Concurrency in Java is complex to use and expensive in computational resources. Because of these difficulties, Java-taught programmers conclude that concurrency is a fundamentally complex and expensive concept. Program specifications are designed around the difficulties, often in a contorted way. Biut these difficulties are not fundamental at all. There are forms of concurrency that are quite useful and yet as easy to program as sequential programs (e.g., stream programming as exemplified by Unix pipes). Furthermore, it is possible to implement threads, the basic unit of concurrency, almost as cheaply as procedure calls. If the programmer were taught about concurrency in the correct way, then he or she would be able to specify for and program in system without concurrency restrictions (including improved versions of Java). (Concepts, Techniques and Models of Computer Programming, Peter Van Roy and Seif Haridi)
First of all, I completely agree with the authors. I like learning new languages/paradigms/models and find quite restricting sticking to just One Language, One Platform, One Model. I'm fond of Python (but indeed Python is an excellent imperative/object oriented language that allows functional programming -- and logic programming is experimented among other things in pypy). I also like Ruby (again Imperative with functional capabilities). I recently discovered the power of Prolog, and I love Haskell (although I never wrote any substantial piece of software in Haskell).
I can't imagine working with Java and only with Java (and the same applies to 'C++ and only C++' or whatever). However, there is plenty of programmers out there that chose One Language, One Platform, One Model and stick with it. I'm wondering if we can generalize Dijkstra statement
The use of COBOL cripples the mind; its teaching should, therefore, be regarded as a criminal offence.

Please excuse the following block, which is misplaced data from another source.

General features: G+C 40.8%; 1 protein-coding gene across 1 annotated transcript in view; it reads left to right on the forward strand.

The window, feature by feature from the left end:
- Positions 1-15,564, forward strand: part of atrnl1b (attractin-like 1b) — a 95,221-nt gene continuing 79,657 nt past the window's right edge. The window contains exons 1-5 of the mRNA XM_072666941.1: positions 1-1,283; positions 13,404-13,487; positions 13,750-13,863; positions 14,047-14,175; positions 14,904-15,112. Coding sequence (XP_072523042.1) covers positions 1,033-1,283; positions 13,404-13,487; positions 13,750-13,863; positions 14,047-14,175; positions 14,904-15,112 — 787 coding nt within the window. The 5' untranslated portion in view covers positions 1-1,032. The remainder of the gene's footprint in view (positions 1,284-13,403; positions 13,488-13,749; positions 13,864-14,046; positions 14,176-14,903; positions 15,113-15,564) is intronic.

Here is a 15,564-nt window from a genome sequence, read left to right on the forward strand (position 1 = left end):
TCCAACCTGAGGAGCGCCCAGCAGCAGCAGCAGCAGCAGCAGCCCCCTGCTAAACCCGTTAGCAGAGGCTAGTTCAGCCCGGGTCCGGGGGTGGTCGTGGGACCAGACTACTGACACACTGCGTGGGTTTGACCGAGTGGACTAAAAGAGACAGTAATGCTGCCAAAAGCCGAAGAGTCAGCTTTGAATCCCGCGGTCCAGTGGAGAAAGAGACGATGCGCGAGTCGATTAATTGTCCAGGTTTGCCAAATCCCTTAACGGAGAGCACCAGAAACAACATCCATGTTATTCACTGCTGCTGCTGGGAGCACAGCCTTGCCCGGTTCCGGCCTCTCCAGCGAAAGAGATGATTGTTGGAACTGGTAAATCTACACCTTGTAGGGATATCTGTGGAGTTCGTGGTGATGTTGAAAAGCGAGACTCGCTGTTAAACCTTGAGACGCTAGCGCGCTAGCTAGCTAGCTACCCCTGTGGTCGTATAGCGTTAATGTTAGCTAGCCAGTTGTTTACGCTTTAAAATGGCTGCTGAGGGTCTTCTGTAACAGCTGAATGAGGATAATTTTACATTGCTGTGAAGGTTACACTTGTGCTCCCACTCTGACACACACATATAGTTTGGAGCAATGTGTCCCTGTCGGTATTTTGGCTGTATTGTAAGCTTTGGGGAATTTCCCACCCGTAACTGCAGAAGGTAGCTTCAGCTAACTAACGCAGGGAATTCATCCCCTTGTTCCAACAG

In fact it seems that Java has the very same problem. A lot of Java programmers are only able to formulate problems (and solve them) thinking in Java. One may argue that maybe business programmers already had their mind crippled, but I don't think this is the case.
I'm afraid to say the problem is not limited to Java, of course (it's just more evident because there a lot of Java programmers). There are a lot of excellent C++ (for example) programmers that simply do not believe that large programs written in dynamically typed languages can work (and of course they are wrong, since we can exhibit such programs). On the other hand some Python/Ruby/etc advocates think that static typing is fundamentally bad. In fact it is not: Java type-system is poorly designed. It's not that static typing is wrong or clumsy. Haskell and OCaml are statically typed, but types do not get in the way: they are a concrete help for the programmer (but this does not imply that a language should be statically typed).
My opinion is that more programming languages, models, paradigms should be taught to programmers. For two main reasons: first, they know more ways to solve a problem and hopefully they will be able to choose the best one; second, they will be able to adapt concepts coming from other models/paradigms/languages to the language they are currently using, thus making the design more elegant.
Elegance is not a dispensable luxury but a quality that decides between success and failure. (Dijkstra)